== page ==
Mimi, yet another piece built on the lines of Alma, and produced at Washington with the equally fake-French Chapine (real name: Helen Benedeck) starred, failed to make it to town in its original production, but Philipp’s play was adapted and remusicked by another specialist of the book-based comedy musical, composer Ivan Caryll, and George Hobart, and the result was later produced in New York as Kissing Time (Lyric Theater, 11 October 1920).

Although he thereafter went quiet on the musical front, Philipp did not remain inactive.


The intriguingly titled play Tin Pajamas (w Paulton) closed on the road but, having insulted the Kaiser in the First World War, in 1933, this up-front Jewish author turned out as his last Broadway effort, a very early anti-Hitler play, Kultur. Then he finally went into retirement. He died in New York at the age of 72.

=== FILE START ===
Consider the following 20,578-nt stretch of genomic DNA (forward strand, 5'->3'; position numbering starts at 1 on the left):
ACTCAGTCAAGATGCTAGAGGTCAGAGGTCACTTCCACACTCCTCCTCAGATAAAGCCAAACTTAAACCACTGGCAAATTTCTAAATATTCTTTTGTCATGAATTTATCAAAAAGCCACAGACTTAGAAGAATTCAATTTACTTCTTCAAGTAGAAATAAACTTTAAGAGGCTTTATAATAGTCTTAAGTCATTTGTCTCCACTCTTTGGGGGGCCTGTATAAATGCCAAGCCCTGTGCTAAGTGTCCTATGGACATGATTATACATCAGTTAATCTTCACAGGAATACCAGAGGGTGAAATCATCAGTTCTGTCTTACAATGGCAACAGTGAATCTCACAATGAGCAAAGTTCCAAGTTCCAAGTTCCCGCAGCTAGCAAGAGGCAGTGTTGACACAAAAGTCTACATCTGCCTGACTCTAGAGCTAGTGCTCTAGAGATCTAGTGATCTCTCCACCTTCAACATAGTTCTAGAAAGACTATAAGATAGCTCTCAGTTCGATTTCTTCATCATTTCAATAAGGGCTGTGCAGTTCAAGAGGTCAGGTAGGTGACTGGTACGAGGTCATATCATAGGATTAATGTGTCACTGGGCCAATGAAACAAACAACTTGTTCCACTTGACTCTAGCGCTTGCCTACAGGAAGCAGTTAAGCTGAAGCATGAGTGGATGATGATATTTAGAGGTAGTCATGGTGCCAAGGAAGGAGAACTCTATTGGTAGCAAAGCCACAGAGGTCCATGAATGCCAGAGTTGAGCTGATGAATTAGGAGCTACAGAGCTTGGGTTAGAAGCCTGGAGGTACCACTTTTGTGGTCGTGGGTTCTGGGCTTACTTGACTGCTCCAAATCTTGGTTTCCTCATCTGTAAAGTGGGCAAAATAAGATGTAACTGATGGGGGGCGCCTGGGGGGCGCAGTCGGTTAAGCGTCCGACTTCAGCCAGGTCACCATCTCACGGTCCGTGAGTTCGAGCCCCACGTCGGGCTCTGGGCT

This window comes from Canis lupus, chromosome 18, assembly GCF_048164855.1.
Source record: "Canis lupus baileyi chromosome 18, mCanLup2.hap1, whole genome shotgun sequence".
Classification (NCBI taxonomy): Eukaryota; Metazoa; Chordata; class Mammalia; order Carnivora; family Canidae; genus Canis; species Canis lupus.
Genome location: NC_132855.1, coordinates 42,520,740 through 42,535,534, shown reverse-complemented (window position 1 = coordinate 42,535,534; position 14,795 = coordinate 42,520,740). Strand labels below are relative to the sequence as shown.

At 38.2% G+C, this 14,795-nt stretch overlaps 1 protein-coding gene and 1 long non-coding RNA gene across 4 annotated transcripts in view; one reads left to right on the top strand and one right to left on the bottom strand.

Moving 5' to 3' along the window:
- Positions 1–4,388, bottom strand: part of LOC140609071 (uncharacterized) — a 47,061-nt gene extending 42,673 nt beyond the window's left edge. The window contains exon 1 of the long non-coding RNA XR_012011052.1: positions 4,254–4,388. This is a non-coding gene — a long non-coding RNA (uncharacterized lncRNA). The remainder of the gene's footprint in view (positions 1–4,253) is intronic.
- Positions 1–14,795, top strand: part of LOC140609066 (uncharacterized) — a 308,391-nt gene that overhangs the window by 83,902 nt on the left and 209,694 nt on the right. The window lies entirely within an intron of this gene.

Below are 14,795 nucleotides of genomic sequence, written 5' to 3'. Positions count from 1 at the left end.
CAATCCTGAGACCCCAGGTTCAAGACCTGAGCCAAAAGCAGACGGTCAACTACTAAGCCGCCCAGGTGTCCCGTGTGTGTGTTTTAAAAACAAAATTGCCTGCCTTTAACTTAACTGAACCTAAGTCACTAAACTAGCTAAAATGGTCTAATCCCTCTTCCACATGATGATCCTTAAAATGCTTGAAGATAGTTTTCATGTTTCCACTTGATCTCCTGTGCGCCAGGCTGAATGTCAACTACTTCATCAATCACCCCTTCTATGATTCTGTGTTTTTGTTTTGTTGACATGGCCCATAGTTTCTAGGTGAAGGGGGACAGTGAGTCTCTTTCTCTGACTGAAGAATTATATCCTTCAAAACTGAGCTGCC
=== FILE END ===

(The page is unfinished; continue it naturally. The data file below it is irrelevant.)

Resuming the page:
4



An accurate list of Philipp’s early German credits is hard to establish, as a second, older Adolf Philipp was operating as a dramaturg out of Hamburg around the same time as the semi-American one was authoring his earliest Operetten. However, his claim of ‘hundreds of performances’ in Germany make it likely – even allowing for his penchant for fibbing about his identity and fictionalising his curriculum vitae – that he was the author of the musical shows listed below, in their various versions. As opposed to ‘Kleopatra by Adolf A Philipp’ et al.

His theatre songs and scores were published in Germany and in America (I once owned a caseful, bought from an elderly Jewish music dealer in a New York hotel), and recorded by many artists ... I see one German list of 77 sides on the internet, and around 20 American ones ... but he seems to have been forgotten in recent decades, and his key place in the history of the American musical comedy given instead to those who followed him and way.


1885 Die Brieftaube (Karl Stix) Klagenfurt 21 January
1888 Die Royalisten (Josef Manas) Braunschweig 19 July, Terrace-Garten, New York 8 June 1893
1889 Der Abenteuerer (Stix/w Emil Sondermann) Carl-Schultze Theater, Hamburg 14 September
1892 Der arme Edelmann (Aurel Donndorf/w Sondermann) Carl-Schultze Theater, Hamburg 29 November
1893 Der Corner Grocer von [aus der] Avenue A (Karl von Wegern) Germania Theater 19 October